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A project normally organized around preparation of a substantial paper or project. Proposed and carried out at student initiative, under supervision of a department faculty member, in an area in which the student has already completed basic coursework and an elective and that extends the student’s knowledge beyond regularly offered courses.

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Students produce original research under the personal supervision of an assigned faculty member, who normally advises no more than six thesis students.

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Economics

An introduction to the principles of economics (both microeconomics and macroeconomics) with emphasis on decision-making by households and firms, the way in which individual markets work, the distribution of income, governmental impact on specific markets, the behavior of economic aggregates such as total output, total employment, the price level, the rate of economic growth; and government policies which affect them.

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An introduction to the principles of microeconomics with emphasis on decision-making by households and firms, the way in which individual markets work, the distribution of income, and governmental impact on specific markets. Meets the Critical Perspectives: Quantitative Reasoning requirement.

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An introduction to the principles of macroeconomics with emphasis on the behavior of economic aggregates such as total output, total employment, the price level, and the rate of economic growth; and government policies which affect them Meets the Critical Perspectives: Quantitative Reasoning requirement.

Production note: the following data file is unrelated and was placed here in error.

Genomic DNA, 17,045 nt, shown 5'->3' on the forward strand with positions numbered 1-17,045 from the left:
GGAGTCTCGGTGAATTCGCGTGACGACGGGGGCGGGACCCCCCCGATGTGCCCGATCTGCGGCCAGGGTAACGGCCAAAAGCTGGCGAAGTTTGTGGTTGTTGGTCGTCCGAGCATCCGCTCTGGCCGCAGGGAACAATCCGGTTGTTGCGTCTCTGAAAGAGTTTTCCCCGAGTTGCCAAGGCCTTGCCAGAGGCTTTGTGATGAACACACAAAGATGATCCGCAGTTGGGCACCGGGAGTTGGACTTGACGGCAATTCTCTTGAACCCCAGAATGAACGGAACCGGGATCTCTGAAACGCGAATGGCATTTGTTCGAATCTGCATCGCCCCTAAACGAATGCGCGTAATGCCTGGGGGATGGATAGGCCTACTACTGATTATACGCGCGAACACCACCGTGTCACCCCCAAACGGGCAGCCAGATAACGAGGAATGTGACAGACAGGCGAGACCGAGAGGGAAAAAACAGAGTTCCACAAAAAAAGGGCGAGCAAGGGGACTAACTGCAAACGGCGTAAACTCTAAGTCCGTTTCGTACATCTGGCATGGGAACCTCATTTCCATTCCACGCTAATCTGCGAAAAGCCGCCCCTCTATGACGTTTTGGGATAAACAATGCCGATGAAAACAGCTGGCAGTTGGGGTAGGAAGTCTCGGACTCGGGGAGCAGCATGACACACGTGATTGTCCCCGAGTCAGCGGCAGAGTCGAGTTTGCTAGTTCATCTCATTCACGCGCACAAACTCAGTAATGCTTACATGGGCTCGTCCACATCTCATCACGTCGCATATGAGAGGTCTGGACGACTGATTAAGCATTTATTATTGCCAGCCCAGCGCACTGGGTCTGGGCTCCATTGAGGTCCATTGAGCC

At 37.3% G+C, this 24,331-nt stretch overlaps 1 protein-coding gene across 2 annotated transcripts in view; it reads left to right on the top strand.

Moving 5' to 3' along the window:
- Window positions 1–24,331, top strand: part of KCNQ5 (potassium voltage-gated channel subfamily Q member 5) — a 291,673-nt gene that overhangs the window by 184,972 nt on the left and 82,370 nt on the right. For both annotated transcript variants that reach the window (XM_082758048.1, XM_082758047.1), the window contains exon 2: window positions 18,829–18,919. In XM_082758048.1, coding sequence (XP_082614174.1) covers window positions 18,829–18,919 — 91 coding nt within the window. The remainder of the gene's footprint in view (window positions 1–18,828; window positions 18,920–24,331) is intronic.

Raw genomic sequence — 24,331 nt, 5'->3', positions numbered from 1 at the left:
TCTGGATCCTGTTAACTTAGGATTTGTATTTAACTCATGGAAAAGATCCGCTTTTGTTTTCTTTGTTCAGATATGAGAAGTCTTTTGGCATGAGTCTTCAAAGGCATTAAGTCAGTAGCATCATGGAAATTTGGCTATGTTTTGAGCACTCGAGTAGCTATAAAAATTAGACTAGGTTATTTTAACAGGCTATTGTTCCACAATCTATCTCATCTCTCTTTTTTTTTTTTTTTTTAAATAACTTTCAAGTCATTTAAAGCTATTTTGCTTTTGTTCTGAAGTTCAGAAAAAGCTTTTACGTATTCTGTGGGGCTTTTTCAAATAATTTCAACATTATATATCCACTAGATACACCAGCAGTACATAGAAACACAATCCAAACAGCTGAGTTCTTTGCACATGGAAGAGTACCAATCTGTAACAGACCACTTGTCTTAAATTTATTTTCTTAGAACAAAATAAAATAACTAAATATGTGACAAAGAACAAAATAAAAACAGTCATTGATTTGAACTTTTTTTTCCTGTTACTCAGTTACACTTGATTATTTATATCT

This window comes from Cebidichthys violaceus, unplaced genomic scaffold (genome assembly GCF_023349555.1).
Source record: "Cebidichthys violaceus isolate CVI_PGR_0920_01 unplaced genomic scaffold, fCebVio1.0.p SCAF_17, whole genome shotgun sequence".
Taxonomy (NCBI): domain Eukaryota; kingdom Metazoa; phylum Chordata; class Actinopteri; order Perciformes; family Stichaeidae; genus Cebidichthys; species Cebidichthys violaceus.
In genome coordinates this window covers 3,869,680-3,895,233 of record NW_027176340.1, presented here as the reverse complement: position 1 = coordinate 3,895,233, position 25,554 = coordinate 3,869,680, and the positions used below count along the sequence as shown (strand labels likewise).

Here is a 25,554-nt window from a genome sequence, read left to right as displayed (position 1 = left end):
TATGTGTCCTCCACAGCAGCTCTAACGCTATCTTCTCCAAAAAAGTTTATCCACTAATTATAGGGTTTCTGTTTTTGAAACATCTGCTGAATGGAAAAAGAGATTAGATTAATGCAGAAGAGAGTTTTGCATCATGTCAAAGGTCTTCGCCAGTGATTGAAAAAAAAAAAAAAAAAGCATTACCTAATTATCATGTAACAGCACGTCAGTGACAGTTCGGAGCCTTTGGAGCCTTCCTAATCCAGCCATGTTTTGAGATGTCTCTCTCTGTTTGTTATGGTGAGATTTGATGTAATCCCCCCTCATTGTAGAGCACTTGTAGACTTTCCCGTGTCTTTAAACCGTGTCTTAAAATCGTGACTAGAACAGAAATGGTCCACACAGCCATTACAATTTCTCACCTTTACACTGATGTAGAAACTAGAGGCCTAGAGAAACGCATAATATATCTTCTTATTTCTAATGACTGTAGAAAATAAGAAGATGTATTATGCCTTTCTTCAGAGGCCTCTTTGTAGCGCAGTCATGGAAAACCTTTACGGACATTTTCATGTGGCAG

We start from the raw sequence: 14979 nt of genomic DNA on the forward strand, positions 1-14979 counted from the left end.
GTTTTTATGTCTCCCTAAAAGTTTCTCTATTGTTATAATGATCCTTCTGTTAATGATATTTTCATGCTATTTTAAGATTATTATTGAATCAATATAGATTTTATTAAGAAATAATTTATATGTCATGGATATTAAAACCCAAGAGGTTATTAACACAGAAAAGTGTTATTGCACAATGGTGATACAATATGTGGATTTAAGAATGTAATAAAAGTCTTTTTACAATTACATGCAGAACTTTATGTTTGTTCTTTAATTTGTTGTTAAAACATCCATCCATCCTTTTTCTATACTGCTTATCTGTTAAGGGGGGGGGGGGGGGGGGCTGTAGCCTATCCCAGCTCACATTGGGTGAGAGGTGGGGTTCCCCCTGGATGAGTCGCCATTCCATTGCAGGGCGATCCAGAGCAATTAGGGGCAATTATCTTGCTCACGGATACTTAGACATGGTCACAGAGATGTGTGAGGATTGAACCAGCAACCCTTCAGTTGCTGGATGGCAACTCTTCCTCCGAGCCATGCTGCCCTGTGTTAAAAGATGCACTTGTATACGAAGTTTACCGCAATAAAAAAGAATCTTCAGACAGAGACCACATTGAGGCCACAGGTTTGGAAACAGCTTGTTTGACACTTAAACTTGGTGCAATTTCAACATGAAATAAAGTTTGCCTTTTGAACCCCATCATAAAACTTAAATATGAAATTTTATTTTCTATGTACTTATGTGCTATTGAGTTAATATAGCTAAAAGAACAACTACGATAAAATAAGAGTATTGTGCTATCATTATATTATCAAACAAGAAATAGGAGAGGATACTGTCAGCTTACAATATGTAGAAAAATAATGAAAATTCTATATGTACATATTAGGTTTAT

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Selected introductory topics in economics and business. Specific content and emphasis to be determined by the instructor. Exposes students to problems and trends in society which can be illuminated through application of basic tools and concepts drawn from economics and business fields. May be taught with Emphasis on Writing and Speaking. (Not offered 2021-22).

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Social entrepreneurship is the practice of identifying, starting, and growing successful mission-driven businesses, nonprofits, and social ventures - that is, organizations that strive to advance social change through innovative solutions. This course is an introduction to social entrepreneurship, an emerging field that lies at the intersection of entrepreneurship and social change. The course will review innovative leaders who are attempting to mitigate problems facing humanity and our planet today. Course materials and activities will introduce students to characteristics of the social impact leader, philanthropy skills and knowledge, scaling of social impact, and impact measurement for social ventures. Students will discuss philanthropy and giving and the ways you might contribute your time, energy, and skills to promote health, equity, peace – whatever it is you care most about – in your life beyond this course. The class will learn the complex web of individuals and organizations that make up the social impact sector before each student works to create their own social impact plan. (Summer only 2021-22).

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Investigates the concept of sustainable development by first introducing students to necessary economic terms and concepts. It next explores traditional economic models of production and distribution. Finally it introduces the concept of sustainable development (meeting the needs of the present without compromising the ability of future generations to meet their own needs). The course includes fieldwork to explore the behavior of traditional economic models and examples of sustainable development. May involve additional expense $$$. Students can choose to take this course for credit either in Economics (EC 141) or Environmental Science (EV 141) (Fulfills one unit of the divisional requirement in the Social Sciences, but not in the Natural Sciences.) (Also listed as EV 141.) (Not offered 2021-22).